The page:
• the Council was not understanding of her situation when she asked for the 28-day notice period to be waived. Ms X informed the Council she had hospital letters in relation to her husband’s ill health to support the application however the Council said it required a letter from her husband’s GP instead. Ms X explained to the Council that getting a letter from a GP would take up time they did not have. Ms X said the Council’s response to this was insensitive and rude.
    • on the day of the marriage ceremony, Ms X said staff were unpleasant to her and her guests. She said she was told to wait outside before her ceremony and staff mispronounced her name, despite her correcting them previously. She said staff had made offensive comments about her guests and they were aggressive and rude.
    • there was no floral arrangement in Ms X’s ceremony room and Ms X was not able to have her music played during the ceremony.
  5. Ms X said her and her husband’s wedding day was ruined by the Council.

The Council’s response to the complaint

  1. In August 2019, the Council contacted Ms X and said it had investigated her concerns and wanted to talk to her directly about its findings. Ms X asked the Council to send her the findings of its investigation.
  2. In November 2019, Ms X contacted the Council again and said she had still not received a response regarding its investigation. The Council responded to Ms X later that month and said staff had not witnessed aggressive, inappropriate or rude behaviour towards Ms X and her guests. It said it had provided Ms X with an enhanced service as it waived the 28-day notice period and was disappointed Ms X was not happy. The Council explained to Ms X she had more guests than permitted in the ceremony room and this caused problems for the staff to coordinate her ceremony.
  3. It said Ms X was rude to staff and her husband and it said it was her choice to have her marriage ceremony at a council venue; this would not have been able to live up to Ms X’s dream wedding she previously had planned. It continued and said, “I would like to add that I do empathise you have had to deal with a very difficult circumstance and it must have been a very stressful time and due to this staff accepted your abruptness without challenging or reacting to your behaviour”. The Council asked if it could meet with her face-to-face or have a telephone discussion with her to resolve her complaint and come to a resolution. Ms X declined the offer and instead, asked for her complaint to be progressed to the next stage.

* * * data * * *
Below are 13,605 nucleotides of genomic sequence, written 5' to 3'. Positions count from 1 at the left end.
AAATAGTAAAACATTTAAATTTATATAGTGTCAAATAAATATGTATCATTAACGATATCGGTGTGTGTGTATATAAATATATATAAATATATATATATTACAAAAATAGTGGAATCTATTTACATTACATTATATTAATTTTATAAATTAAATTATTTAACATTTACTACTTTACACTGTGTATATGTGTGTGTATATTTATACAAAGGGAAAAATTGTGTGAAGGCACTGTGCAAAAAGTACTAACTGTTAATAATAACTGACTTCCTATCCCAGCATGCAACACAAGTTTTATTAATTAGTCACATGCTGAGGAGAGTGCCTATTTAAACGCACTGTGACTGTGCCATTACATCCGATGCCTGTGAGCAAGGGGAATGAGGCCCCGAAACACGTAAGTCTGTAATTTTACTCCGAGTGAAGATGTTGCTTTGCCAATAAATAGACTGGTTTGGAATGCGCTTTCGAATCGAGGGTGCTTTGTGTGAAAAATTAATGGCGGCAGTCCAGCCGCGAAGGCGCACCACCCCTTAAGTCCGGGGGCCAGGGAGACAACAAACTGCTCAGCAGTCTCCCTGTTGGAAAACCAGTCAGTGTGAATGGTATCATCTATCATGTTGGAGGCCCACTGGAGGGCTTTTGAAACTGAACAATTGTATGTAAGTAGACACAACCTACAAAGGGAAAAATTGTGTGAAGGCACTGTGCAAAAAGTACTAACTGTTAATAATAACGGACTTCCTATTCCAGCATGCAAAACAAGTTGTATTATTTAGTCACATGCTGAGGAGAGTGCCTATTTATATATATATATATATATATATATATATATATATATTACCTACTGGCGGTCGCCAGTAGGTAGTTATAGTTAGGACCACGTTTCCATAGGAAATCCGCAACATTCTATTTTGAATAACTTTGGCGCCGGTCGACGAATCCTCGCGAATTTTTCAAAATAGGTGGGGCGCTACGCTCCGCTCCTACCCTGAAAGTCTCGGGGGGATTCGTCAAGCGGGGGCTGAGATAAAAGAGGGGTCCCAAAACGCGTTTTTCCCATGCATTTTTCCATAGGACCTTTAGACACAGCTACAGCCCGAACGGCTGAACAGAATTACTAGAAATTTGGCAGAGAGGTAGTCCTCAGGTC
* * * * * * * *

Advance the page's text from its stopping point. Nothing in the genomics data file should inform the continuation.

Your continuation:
4. The Council provided Ms X with its stage two response in February 2020. It recognised staff could have been more lenient with their approach to the required documentation for the 28-day waiver application. It explained to Ms X the Council’s venue did not have a dedicated waiting area. It apologised to Ms X for not being able to play her music during the ceremony and for not having flowers displayed in the room and said it had put processes in place to prevent this from happening again. The Council acknowledged Ms X’s complaint about the general attitude of staff and how her name was mispronounced by them and had spoken with the staff concerned. It recognised it had delayed responding to Ms X’s complaint and said this was due to staff’s lack of understanding of its complaints’ procedure. The Council referred to its initial response to Ms X and said its written communication could have been better. It said there was an absolute need for learning and development and said it had addressed this with the Officer who had originally responded to Ms X’s complaint in November 2019. The Council apologised to Ms X for the experience she had with the Council.